Movie Review: I’m Thinking of Ending Things

I'm Thinking of Ending Things
Credit: Netflix

Premier Date: 4th of September 2020

Director: Charlie Kaufman

Screenwriter: Charlie Kaufman

Cinematography: Lukasz Zal

Favorite Quote: “People like to think of themselves as points moving through time. But I think it’s probably the opposite. We’re stationary, and time passes through us, blowing like cold wind, stealing our heat, leaving us chapped and frozen.

I’m Thinking of Ending Things is very deep, symbolic, and confusing. It’s a movie about Lucy (Jessie Buckley) and her boyfriend Jake (Jesse Plemons) who visit Jake’s family on a very snowy evening. Jake’s family is very weird, his father stares at things and his mother laughs hysterically and his dog is always wet. Lucy and Jake leave the house after dessert, and make a stop in an ice cream parlor. After not being able to finish the ice creams, Jake drives to his old high school to dump the ice cream where the movie ends. There are all kinds of hallucinations, weirdness happening in between events. The movie is nothing like its’ trailer. From looking at trailer, I thought it was going to be about suicide, depression, breaking up, etc. It is about all those things but also it is very philosophical in the sense that it made me question things. Although I didn’t understand nearly %25 percent of the movie, I still liked it.

I summarized the “general” story above. However, there are lots of unexplained things in between scenes. For example, after they ate the meal, the time was fastforwarded to 20 years later when Jake’s parents were very old, Jake’s mother wasn’t able to eat by herself and his father had Alzheimer’s. However, Jake and Lucy were still in their 20s. I first didn’t understand this transition but after driving away, Lucy said those words that I wrote above for Favorite Quote. Perhaps those scenes were about how we are constant as people while time passes through us. The same message was given when Lucy went into the school to find Jake and found a janitor who I assume is Jack. He was wearing the shirt she put in the washer, but he was in his 60s. I assumed he was Jack also because after Lucy left him in that place where was working, he started to cry. On the other hand, I couldn’t understand the last part where Lucy found young Jack and they had copies of each other and ther copies’ started dancing? Not a clue what that meant. Plus when at the end Jack won a Nobel prize in physics and everyone was old and he started singing on the stage? Not a clue neither. If you have a comment on those scenes, I would love to read them in the comments.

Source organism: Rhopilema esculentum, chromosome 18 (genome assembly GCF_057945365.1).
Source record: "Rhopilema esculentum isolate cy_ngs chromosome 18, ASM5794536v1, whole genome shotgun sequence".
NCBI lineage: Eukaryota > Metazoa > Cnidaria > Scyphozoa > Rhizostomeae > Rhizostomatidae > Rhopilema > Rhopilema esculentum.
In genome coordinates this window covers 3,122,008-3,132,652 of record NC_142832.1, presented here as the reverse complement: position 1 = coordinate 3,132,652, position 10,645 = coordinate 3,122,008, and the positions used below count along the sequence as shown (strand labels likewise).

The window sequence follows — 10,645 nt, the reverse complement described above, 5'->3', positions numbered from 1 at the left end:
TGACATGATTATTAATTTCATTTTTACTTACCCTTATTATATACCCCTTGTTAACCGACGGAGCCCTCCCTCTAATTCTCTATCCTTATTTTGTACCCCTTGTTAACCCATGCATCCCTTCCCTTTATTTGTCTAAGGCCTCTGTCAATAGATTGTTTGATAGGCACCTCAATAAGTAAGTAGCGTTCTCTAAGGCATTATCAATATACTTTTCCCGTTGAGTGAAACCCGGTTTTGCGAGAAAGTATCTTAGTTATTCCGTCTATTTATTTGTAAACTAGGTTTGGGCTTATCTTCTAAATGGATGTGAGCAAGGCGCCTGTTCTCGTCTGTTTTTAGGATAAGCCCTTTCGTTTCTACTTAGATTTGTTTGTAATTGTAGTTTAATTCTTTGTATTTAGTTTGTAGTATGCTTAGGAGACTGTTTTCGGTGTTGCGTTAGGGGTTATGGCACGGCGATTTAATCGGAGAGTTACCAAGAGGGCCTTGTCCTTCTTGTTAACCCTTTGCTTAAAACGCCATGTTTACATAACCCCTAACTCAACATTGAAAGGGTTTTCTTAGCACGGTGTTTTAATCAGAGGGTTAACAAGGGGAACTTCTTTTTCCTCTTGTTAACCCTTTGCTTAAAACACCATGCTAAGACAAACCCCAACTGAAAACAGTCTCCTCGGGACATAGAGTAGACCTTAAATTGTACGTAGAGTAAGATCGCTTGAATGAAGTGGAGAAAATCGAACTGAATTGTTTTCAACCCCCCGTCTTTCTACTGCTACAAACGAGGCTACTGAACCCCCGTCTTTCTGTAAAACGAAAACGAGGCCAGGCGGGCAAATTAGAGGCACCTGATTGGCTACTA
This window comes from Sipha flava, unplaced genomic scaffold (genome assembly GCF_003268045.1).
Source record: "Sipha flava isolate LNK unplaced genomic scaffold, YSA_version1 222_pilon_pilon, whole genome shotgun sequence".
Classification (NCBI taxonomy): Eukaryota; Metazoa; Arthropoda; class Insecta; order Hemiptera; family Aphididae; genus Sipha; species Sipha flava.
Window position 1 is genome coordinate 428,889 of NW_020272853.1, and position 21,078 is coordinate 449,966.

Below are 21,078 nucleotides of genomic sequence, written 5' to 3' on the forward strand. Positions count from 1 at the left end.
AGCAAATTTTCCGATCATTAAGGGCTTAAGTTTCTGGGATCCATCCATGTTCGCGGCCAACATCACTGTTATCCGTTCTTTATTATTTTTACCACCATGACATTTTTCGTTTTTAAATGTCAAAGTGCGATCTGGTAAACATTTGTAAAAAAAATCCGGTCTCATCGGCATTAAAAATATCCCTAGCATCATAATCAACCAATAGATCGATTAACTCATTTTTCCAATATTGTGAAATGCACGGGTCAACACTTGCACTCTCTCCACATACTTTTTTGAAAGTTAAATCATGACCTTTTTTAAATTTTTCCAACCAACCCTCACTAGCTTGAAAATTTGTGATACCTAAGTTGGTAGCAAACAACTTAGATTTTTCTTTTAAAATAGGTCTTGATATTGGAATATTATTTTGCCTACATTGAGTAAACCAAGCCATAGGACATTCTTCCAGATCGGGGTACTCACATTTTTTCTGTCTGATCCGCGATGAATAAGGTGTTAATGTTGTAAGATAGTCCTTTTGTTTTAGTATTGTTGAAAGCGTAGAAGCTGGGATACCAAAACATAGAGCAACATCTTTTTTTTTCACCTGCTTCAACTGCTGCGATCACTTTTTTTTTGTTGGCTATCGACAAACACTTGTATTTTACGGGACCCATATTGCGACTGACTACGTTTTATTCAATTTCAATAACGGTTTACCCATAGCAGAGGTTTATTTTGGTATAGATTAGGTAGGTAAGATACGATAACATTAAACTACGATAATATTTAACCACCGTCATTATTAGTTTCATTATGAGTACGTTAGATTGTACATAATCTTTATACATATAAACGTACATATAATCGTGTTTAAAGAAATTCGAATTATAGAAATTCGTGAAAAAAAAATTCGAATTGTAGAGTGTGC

I really liked their acting skills. The scenes were very natural. Jake’s mother’s hysteric laughs, his father’s weird looks and behavior, they all felt perfectly natural and horrifying. When Lucy was reciting a poem, the sadness and frustration was coming through her eyes and her voice. Besides the acting that made everything seem so natural, I also want to talk about the perspective. When I first started watching, I felt like I was watching a theatre play, not a movie. I think it had several reasons. One of them was that the screen was a square. Usually when we watch a movie the camera covers the whole screen of the computer or TV. This time, it was a square and there were black rectangular spots in the sides. It made me feel like we were an outsider, as if there were some things we couldn’t see just like in theaters. Plus, the sounds and acting had that effect. Especially Jake’s mother’s laughs were so loud and so exaggerated that it felt like I was in a theater. Also, the creaking of the stairs and the floors, the shoes thumping on the floors also gave that feeling. Usually in movies we don’t hear shoes or floors creaking but we hear them in theaters. This also made it the movie more natural, these types of sounds are everywhere in our lives.

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